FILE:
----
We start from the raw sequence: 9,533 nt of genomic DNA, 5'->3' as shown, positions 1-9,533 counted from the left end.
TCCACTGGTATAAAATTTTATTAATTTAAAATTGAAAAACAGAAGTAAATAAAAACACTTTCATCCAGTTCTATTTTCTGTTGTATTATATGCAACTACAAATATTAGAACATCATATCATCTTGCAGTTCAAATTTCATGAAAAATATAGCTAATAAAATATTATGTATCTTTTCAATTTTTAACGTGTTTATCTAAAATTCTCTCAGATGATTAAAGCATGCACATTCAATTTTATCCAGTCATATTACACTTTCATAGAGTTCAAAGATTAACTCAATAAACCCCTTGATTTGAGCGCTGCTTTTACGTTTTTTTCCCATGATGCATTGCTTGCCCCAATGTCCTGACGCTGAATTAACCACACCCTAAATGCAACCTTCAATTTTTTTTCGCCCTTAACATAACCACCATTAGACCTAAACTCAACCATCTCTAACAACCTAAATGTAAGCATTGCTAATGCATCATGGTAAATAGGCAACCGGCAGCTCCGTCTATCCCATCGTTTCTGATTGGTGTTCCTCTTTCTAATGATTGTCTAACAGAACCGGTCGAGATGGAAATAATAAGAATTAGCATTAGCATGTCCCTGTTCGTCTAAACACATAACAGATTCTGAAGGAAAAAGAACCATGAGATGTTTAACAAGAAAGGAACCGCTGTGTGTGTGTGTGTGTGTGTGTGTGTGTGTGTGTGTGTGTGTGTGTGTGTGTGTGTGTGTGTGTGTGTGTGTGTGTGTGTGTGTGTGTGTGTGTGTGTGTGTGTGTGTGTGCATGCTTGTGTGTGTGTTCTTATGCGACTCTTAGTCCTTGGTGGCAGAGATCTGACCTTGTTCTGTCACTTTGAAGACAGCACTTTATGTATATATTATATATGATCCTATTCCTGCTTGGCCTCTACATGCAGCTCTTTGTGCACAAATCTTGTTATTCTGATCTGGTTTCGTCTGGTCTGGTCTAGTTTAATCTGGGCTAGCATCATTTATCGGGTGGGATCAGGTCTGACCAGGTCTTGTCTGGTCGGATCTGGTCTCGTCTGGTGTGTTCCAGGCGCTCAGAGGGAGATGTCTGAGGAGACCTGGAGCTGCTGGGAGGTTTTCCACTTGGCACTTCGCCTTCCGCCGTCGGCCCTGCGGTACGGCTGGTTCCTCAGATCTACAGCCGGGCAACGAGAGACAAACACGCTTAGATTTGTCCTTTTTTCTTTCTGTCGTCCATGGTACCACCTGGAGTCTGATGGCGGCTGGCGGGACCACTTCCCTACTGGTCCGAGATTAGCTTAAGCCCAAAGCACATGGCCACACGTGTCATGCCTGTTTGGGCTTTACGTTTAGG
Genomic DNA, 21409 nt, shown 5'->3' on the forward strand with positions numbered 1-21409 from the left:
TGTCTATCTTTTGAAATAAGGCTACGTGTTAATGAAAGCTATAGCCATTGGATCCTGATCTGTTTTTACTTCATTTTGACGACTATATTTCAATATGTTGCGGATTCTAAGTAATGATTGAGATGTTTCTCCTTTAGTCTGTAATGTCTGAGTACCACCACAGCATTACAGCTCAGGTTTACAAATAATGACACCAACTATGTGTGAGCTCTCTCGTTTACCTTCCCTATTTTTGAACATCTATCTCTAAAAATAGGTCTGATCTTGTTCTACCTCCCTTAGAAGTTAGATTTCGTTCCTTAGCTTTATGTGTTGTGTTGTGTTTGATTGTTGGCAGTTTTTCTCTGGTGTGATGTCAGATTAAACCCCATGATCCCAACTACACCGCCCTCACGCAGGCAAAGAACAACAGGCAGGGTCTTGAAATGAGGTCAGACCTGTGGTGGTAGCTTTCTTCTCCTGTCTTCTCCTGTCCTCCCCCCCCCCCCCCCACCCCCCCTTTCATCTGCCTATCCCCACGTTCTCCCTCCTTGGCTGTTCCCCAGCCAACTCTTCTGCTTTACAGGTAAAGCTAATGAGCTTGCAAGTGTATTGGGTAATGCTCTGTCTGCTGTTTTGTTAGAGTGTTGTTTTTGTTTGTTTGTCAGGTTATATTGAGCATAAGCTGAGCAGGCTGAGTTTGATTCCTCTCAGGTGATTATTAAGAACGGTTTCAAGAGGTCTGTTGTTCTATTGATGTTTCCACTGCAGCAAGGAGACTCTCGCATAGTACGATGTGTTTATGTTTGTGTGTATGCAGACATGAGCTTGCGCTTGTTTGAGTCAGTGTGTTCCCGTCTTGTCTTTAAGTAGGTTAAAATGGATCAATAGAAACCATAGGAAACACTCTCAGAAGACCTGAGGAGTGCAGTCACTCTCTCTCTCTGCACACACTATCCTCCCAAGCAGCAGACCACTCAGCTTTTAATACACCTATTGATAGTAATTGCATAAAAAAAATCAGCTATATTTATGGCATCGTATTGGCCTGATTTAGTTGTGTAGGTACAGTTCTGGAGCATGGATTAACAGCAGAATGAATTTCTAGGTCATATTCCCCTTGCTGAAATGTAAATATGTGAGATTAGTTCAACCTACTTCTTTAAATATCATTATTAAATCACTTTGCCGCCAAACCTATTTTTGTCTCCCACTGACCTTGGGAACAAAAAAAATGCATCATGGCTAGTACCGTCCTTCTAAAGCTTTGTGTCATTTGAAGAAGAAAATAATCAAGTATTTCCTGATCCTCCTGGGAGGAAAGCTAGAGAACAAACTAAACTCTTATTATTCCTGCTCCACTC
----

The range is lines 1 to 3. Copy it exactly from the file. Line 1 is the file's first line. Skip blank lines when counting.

We start from the raw sequence: 9,533 nt of genomic DNA, 5'->3' as shown, positions 1-9,533 counted from the left end.
TCCACTGGTATAAAATTTTATTAATTTAAAATTGAAAAACAGAAGTAAATAAAAACACTTTCATCCAGTTCTATTTTCTGTTGTATTATATGCAACTACAAATATTAGAACATCATATCATCTTGCAGTTCAAATTTCATGAAAAATATAGCTAATAAAATATTATGTATCTTTTCAATTTTTAACGTGTTTATCTAAAATTCTCTCAGATGATTAAAGCATGCACATTCAATTTTATCCAGTCATATTACACTTTCATAGAGTTCAAAGATTAACTCAATAAACCCCTTGATTTGAGCGCTGCTTTTACGTTTTTTTCCCATGATGCATTGCTTGCCCCAATGTCCTGACGCTGAATTAACCACACCCTAAATGCAACCTTCAATTTTTTTTCGCCCTTAACATAACCACCATTAGACCTAAACTCAACCATCTCTAACAACCTAAATGTAAGCATTGCTAATGCATCATGGTAAATAGGCAACCGGCAGCTCCGTCTATCCCATCGTTTCTGATTGGTGTTCCTCTTTCTAATGATTGTCTAACAGAACCGGTCGAGATGGAAATAATAAGAATTAGCATTAGCATGTCCCTGTTCGTCTAAACACATAACAGATTCTGAAGGAAAAAGAACCATGAGATGTTTAACAAGAAAGGAACCGCTGTGTGTGTGTGTGTGTGTGTGTGTGTGTGTGTGTGTGTGTGTGTGTGTGTGTGTGTGTGTGTGTGTGTGTGTGTGTGTGTGTGTGTGTGTGTGTGTGTGTGTGTGTGTGTGCATGCTTGTGTGTGTGTTCTTATGCGACTCTTAGTCCTTGGTGGCAGAGATCTGACCTTGTTCTGTCACTTTGAAGACAGCACTTTATGTATATATTATATATGATCCTATTCCTGCTTGGCCTCTACATGCAGCTCTTTGTGCACAAATCTTGTTATTCTGATCTGGTTTCGTCTGGTCTGGTCTAGTTTAATCTGGGCTAGCATCATTTATCGGGTGGGATCAGGTCTGACCAGGTCTTGTCTGGTCGGATCTGGTCTCGTCTGGTGTGTTCCAGGCGCTCAGAGGGAGATGTCTGAGGAGACCTGGAGCTGCTGGGAGGTTTTCCACTTGGCACTTCGCCTTCCGCCGTCGGCCCTGCGGTACGGCTGGTTCCTCAGATCTACAGCCGGGCAACGAGAGACAAACACGCTTAGATTTGTCCTTTTTTCTTTCTGTCGTCCATGGTACCACCTGGAGTCTGATGGCGGCTGGCGGGACCACTTCCCTACTGGTCCGAGATTAGCTTAAGCCCAAAGCACATGGCCACACGTGTCATGCCTGTTTGGGCTTTACGTTTAGG
Genomic DNA, 21409 nt, shown 5'->3' on the forward strand with positions numbered 1-21409 from the left: